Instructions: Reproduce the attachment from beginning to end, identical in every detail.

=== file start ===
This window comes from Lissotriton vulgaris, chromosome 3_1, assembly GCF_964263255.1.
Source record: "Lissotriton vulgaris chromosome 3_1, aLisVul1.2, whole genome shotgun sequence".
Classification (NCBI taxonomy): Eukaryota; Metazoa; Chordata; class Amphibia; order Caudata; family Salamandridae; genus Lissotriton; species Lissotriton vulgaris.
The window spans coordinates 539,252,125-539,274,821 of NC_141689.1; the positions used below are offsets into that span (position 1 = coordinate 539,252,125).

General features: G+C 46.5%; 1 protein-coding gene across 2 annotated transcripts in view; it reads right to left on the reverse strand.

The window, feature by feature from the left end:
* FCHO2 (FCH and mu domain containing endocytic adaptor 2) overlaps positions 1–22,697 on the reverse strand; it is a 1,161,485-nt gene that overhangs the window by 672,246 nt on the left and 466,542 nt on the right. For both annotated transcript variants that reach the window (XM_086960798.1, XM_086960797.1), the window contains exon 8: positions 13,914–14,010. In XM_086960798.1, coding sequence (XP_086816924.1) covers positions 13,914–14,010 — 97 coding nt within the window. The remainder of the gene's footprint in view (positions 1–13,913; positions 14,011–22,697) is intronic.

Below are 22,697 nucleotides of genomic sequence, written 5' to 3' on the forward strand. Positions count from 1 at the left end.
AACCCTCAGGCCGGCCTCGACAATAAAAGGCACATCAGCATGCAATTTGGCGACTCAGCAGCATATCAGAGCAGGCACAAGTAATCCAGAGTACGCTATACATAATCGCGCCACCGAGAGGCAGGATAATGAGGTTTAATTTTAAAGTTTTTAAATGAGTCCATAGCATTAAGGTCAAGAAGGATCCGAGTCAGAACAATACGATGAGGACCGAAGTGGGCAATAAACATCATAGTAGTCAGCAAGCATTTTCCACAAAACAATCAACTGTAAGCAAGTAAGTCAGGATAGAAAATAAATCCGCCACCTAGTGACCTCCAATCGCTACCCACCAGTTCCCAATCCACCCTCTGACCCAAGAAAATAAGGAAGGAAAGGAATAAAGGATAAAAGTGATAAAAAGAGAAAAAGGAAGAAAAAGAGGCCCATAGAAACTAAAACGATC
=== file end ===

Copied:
This window comes from Lissotriton vulgaris, chromosome 3_1, assembly GCF_964263255.1.
Source record: "Lissotriton vulgaris chromosome 3_1, aLisVul1.2, whole genome shotgun sequence".
Classification (NCBI taxonomy): Eukaryota; Metazoa; Chordata; class Amphibia; order Caudata; family Salamandridae; genus Lissotriton; species Lissotriton vulgaris.
The window spans coordinates 539,252,125-539,274,821 of NC_141689.1; the positions used below are offsets into that span (position 1 = coordinate 539,252,125).

General features: G+C 46.5%; 1 protein-coding gene across 2 annotated transcripts in view; it reads right to left on the reverse strand.

The window, feature by feature from the left end:
* FCHO2 (FCH and mu domain containing endocytic adaptor 2) overlaps positions 1–22,697 on the reverse strand; it is a 1,161,485-nt gene that overhangs the window by 672,246 nt on the left and 466,542 nt on the right. For both annotated transcript variants that reach the window (XM_086960798.1, XM_086960797.1), the window contains exon 8: positions 13,914–14,010. In XM_086960798.1, coding sequence (XP_086816924.1) covers positions 13,914–14,010 — 97 coding nt within the window. The remainder of the gene's footprint in view (positions 1–13,913; positions 14,011–22,697) is intronic.

Below are 22,697 nucleotides of genomic sequence, written 5' to 3' on the forward strand. Positions count from 1 at the left end.
AACCCTCAGGCCGGCCTCGACAATAAAAGGCACATCAGCATGCAATTTGGCGACTCAGCAGCATATCAGAGCAGGCACAAGTAATCCAGAGTACGCTATACATAATCGCGCCACCGAGAGGCAGGATAATGAGGTTTAATTTTAAAGTTTTTAAATGAGTCCATAGCATTAAGGTCAAGAAGGATCCGAGTCAGAACAATACGATGAGGACCGAAGTGGGCAATAAACATCATAGTAGTCAGCAAGCATTTTCCACAAAACAATCAACTGTAAGCAAGTAAGTCAGGATAGAAAATAAATCCGCCACCTAGTGACCTCCAATCGCTACCCACCAGTTCCCAATCCACCCTCTGACCCAAGAAAATAAGGAAGGAAAGGAATAAAGGATAAAAGTGATAAAAAGAGAAAAAGGAAGAAAAAGAGGCCCATAGAAACTAAAACGATC